Background Essay on Cuban Immigration and Puerto Rican Migration to the United States
This essay explores the dual phenomena of Cuban immigration and Puerto Rican migration to the United States, noting their relationship to those countries' respective independence movements as well as U.S. intervention in Cuba and Puerto Rico.
Beginning in the second half of the 19th century, Cubans and Puerto Ricans both fought for their independence from Spain. During this period (1868-1898) many of the most politically active revolutionaries sought (or were forced into) exile in the United States. Cubans and Puerto Ricans saw the United States as a beacon and model for democracy, and a potential source of aid in their countries’ struggles for independence. This first wave of Cuban and Puerto Rican immigrants, mainly upper-middle class intellectuals, lobbied the U.S. for support to oust the Spanish, and after their successful expulsion hoped that the U.S. would leave the islands to their own democratic devices. Ultimately, the U.S. betrayed the Cubans and Puerto Ricans by engaging directly in a war with Spain (1898) and then taking control of its colonies rather than fostering their independence. Puerto Rico became a possession of the U.S. and Cuba, while granted its independence, remained under close U.S. supervision under the Platt Amendment of 1903. The amendment gave the U.S. the right to intervene at any time in Cuban domestic affairs, and the land rights for a U.S. naval base at Guantanamo Bay. Cuba and Puerto Rico’s intertwined fates as new American possessions fostered solidarity between the two exile communities, and led the Puerto Rican poet Lola Rodríguez de Tió to exclaim that Cuba and Puerto Rico were “the two wings of the same bird” (de un pájaro las dos alas).
Over the next 15 years, Cuban immigration and Puerto Rican migration expanded to include not only the middle and upper classes but the working class as well. Despite, or perhaps because of their homelands’ new status as U.S. colonies, Cubans and Puerto Ricans living in the U.S. made significant efforts to preserve their cultural heritage, including their work routines and rhythms. In this regard, the nature, as well as the schedule and customs of work remained practically unchanged, especially in the cigar factories of Key West and Ybor City, Florida. Lectores, or factory readers, were a fixture in the cigar factories of both Florida and New York City. The reader played an important role in disseminating news (especially news from home), progressive ideologies (such as unionism, socialism, etc.) and literature to his largely illiterate listeners, and helped to make cigar makers the most enlightened members of their class (often to the chagrin of the factory owners). Outside of work, immigrant communities established mutualistas (mutual aid societies), schools, and social clubs to help their increasing population adjust to a new life in exile. In Florida, these forms of mutual support also helped to shield the community’s Afro-Caribbean immigrants from the extreme racism of the Jim Crow Era. While blacks and whites worked side-by-side in the cigar factories, women worked apart from the men and in the more menial parts of cigar production. There were racial tensions within the exile communities as well, especially in Florida.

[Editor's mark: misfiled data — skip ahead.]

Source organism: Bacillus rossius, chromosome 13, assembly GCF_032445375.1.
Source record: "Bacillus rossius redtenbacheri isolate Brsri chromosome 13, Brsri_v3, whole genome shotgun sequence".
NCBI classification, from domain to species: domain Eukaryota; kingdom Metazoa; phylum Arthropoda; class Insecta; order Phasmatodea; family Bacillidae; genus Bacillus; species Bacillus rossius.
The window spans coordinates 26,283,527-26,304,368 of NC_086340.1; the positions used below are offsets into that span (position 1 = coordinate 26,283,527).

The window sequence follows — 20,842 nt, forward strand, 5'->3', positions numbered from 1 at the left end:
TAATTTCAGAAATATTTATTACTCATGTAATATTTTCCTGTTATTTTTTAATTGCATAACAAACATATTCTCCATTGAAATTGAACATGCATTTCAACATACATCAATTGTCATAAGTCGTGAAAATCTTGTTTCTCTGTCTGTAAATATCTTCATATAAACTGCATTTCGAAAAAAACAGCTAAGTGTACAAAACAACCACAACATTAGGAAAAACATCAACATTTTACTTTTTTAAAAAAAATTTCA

The passage of the Jones-Shafroth Act of 1917 granted Puerto Ricans full U.S. citizenship and was designed to encourage migration to “augment the common-labor supply,” and bolster the ranks of the military during World War I. The Jones-Shafroth Act contrasted sharply with the Immigration Act of 1917, which restricted immigration from parts of Europe and Asia. This contradiction suggests that the U.S. government viewed its role in Latin America as of a different character than its relationship with the nations of Europe and Asia. Regardless of the U.S. political agenda, the Jones-Shafroth Act opened the doors of the United States to hundreds of thousands of Puerto Ricans over the next half century.
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Item Type | Article/Essay
Cite This document | American Social History Project/Center for Media and Learning, “Background Essay on Cuban Immigration and Puerto Rican Migration to the United States,” SHEC: Resources for Teachers, accessed November 29, 2020, https://herb.ashp.cuny.edu/items/show/2531.